There’s nothing more relaxing than a long, leisurely hack in the beautiful British countryside. Just you, your horse and the joys of nature, right? Not if your horse is prone to napping when he’s away from the security of his friends, as his unwillingness to go forward can sap all the fun out of your rides and knock your confidence. Taking your horse out alone and enjoying the peace and quiet of your local area doesn’t have to be shelved as a pipe dream, though – with a methodical approach, it’s possible to crack this frustrating habit once and for all, and enjoy hacking again.
Recognising the signs
Often, napping is obvious – your horse may stop dead and refuse to move forward, or he may spin or even rear in his attempts to get back home. Sometimes, it can be more subtle, manifesting itself in minor disobediences, such as heaviness through one side or a gradual dwindling of forward motion. Either way, napping is an issue that’s best dealt with promptly, as it can quickly escalate from an inconvenience into a dangerous problem.
Be sensible when tackling your horse’s napping – for example, don’t plan to ride when he would normally be fed, as he’ll have his mind on his dinner and want to head for home. Pick a neutral part of the day and one when the roads are quiet.
Cause and effect
Napping can have several causes and it’s important to do your best to address each of them while working towards a solution. As with any habitual problem, ensure your horse is pain-free, that his teeth are in good shape and that his saddle fits well before addressing the issue in training. Often, even very slight discomfort can make horses reluctant to move forward.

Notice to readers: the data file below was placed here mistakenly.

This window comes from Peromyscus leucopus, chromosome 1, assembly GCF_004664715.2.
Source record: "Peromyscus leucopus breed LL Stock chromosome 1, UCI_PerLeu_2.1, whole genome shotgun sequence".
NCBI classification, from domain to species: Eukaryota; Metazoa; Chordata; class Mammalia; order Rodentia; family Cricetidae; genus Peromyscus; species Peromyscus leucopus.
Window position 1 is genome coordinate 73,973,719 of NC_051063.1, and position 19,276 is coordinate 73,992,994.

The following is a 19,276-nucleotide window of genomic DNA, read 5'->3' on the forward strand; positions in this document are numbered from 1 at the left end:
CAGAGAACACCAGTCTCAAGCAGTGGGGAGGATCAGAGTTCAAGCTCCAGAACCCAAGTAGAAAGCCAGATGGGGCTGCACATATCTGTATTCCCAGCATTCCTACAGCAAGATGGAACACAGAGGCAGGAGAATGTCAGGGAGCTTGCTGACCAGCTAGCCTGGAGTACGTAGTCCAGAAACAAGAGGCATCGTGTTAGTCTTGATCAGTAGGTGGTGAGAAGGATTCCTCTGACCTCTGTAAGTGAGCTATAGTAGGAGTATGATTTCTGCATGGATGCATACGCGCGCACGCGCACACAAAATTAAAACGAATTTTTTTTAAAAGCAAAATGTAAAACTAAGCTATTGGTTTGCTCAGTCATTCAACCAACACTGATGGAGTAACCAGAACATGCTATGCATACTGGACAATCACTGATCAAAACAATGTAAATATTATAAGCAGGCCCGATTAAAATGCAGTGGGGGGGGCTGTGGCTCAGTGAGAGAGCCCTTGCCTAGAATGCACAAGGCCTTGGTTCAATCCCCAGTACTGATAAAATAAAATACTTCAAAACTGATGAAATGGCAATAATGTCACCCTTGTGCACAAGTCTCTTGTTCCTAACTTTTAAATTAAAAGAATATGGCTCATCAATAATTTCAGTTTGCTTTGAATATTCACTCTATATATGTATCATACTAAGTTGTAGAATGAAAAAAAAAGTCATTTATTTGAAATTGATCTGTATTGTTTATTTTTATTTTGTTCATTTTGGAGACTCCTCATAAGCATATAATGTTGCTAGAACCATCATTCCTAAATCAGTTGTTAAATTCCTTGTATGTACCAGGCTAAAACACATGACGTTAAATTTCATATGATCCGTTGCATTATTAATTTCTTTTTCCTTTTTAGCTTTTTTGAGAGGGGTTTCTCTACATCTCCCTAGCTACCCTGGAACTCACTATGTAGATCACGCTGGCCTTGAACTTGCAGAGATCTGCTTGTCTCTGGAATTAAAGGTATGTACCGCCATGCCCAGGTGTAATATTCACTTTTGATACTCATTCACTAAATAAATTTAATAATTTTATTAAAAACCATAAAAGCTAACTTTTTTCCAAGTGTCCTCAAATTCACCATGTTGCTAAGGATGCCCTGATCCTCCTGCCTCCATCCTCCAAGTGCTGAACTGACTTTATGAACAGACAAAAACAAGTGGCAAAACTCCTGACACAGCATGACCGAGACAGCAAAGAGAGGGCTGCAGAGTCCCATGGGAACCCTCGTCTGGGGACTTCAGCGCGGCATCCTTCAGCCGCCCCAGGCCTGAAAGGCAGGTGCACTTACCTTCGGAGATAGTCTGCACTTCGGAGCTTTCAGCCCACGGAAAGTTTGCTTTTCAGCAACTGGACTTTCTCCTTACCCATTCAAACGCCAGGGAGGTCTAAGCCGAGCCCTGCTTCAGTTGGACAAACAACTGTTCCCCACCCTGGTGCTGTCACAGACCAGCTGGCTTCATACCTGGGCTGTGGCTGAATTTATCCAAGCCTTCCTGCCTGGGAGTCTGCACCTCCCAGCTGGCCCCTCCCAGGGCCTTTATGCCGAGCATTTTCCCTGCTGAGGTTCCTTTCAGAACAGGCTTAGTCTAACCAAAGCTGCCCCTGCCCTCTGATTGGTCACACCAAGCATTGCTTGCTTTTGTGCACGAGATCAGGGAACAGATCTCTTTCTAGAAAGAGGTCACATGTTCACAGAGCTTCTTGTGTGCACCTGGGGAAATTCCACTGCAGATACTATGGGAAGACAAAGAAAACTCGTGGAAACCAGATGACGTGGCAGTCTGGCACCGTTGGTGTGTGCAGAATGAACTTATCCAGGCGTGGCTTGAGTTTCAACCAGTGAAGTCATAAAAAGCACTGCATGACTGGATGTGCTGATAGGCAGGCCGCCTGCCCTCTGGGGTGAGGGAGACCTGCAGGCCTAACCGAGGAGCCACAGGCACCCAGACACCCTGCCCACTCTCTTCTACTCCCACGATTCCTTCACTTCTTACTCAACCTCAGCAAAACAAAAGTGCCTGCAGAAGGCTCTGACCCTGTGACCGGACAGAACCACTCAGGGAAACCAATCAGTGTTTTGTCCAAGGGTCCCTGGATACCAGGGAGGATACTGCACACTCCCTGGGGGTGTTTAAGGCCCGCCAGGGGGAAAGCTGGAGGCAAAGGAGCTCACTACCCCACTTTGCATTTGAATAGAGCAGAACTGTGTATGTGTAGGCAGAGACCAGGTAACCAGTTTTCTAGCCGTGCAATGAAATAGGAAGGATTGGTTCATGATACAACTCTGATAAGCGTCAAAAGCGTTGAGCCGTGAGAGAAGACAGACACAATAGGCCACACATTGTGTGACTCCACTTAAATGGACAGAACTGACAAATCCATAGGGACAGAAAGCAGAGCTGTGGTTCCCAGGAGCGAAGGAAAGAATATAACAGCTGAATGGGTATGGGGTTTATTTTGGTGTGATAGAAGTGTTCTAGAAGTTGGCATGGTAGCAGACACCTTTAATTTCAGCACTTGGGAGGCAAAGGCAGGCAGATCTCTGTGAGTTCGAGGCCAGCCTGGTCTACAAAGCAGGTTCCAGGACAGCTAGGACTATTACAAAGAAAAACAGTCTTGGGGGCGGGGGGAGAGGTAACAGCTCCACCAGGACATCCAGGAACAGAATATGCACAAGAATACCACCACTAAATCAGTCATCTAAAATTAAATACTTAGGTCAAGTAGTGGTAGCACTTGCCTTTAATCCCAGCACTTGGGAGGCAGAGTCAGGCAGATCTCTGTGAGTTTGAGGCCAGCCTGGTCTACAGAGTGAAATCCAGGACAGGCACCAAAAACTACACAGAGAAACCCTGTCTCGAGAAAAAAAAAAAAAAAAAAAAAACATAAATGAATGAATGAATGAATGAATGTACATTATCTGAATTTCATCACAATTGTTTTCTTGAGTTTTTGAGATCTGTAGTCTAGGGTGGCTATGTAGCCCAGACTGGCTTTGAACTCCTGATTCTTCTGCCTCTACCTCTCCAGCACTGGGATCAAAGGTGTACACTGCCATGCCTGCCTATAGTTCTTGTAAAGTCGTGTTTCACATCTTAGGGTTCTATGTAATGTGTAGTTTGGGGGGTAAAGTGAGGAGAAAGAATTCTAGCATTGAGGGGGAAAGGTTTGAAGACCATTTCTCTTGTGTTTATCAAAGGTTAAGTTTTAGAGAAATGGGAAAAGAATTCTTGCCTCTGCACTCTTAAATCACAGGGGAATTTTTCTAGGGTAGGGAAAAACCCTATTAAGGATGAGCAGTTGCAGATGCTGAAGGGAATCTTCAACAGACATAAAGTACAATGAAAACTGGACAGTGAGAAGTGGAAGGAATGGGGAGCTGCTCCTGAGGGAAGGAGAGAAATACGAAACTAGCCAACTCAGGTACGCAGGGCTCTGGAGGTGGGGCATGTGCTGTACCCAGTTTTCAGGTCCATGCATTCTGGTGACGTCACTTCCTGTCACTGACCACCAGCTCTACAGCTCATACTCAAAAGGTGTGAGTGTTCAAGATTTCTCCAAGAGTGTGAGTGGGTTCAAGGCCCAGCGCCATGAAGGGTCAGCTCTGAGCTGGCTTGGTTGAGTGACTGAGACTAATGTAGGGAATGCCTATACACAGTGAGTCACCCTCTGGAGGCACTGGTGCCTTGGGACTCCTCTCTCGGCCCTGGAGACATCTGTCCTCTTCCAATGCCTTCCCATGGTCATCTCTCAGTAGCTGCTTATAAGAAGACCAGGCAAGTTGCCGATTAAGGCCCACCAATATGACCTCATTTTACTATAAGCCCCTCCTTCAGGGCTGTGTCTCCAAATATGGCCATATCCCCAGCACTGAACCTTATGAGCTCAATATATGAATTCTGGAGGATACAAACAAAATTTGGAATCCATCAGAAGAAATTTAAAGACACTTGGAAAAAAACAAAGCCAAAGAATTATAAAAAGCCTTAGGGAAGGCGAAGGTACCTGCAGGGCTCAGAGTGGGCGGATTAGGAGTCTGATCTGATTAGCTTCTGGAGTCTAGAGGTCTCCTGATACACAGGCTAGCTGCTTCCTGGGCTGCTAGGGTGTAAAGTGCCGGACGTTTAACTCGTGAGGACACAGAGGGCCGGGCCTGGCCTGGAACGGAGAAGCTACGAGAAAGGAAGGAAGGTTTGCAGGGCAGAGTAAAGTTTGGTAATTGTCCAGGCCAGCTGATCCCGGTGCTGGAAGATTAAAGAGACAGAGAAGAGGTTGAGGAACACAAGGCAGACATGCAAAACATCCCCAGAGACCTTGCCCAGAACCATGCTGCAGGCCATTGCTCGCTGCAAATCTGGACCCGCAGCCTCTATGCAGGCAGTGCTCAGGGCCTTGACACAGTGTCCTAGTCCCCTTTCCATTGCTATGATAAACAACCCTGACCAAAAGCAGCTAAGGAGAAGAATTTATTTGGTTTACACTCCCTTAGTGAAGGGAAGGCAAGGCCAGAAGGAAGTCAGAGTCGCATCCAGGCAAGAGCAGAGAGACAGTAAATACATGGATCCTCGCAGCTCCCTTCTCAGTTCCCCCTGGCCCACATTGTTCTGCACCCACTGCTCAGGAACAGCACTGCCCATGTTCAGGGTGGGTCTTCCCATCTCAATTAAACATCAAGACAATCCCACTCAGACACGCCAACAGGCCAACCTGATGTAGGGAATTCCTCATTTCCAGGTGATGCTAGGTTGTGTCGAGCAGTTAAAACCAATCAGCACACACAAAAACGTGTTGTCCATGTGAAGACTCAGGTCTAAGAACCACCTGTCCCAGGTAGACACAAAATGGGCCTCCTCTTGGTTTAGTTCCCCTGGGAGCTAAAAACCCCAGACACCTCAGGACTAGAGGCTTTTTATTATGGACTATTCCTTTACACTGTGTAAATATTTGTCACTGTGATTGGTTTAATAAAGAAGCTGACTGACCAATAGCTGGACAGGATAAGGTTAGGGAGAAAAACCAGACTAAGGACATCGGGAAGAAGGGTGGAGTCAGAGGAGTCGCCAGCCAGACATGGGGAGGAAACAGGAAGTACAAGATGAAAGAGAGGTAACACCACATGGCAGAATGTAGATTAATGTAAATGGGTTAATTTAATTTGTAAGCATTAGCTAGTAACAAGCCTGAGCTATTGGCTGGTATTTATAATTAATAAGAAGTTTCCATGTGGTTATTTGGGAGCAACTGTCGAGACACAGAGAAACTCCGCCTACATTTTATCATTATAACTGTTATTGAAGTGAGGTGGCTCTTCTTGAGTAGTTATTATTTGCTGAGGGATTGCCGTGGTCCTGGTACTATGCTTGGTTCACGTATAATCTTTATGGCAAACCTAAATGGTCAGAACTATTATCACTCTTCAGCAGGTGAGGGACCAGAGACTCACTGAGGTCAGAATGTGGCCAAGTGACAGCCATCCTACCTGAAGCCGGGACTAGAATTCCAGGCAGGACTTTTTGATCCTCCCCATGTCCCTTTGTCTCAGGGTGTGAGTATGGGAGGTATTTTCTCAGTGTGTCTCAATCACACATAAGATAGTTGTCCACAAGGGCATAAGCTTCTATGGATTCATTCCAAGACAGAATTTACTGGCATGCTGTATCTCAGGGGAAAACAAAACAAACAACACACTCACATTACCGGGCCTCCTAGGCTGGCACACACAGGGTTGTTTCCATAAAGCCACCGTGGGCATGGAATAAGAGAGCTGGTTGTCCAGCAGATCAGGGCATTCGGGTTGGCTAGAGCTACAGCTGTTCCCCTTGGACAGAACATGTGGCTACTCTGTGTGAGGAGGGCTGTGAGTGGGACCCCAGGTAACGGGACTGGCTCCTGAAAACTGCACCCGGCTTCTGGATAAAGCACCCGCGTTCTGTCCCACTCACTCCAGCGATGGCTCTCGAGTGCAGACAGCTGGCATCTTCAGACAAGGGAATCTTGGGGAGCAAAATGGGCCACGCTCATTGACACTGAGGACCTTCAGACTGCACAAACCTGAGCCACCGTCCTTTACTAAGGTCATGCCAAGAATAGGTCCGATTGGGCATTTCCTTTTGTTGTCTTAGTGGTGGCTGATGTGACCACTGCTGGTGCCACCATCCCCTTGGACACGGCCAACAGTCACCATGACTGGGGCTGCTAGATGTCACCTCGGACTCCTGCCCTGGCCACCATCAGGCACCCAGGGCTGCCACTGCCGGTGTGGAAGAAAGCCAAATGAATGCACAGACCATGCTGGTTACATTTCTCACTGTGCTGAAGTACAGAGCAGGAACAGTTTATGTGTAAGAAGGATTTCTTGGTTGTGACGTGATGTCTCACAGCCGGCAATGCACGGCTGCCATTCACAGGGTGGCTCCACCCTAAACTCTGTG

Once you’ve confirmed that pain isn’t the problem, the cause of your horse’s napping is usually down to one of two things – fear or habit. Napping often begins as a response to a lack of confidence – your horse may be afraid of tackling the unknown on his own or he may be remembering a particularly bad fright he had on a previous hack. Left to develop, this genuine nappiness can become an ingrained habit and, if you’ve taken on a horse who persistently naps, it may feel as though it’s rooted in stubbornness or bad behaviour. In either case, a patient and tactful approach to retraining the behaviour is key.
Confidence is key when reforming a nappy horse, so it’s essential that you don’t forget to breathe. Chatting to your horse or singing as you ride might earn you a quizzical look or two, but it can work wonders for keeping you relaxed in the saddle.
Are you ready to start tackling your napping issues? Find out how in November Horse&Rider, on sale 20 September.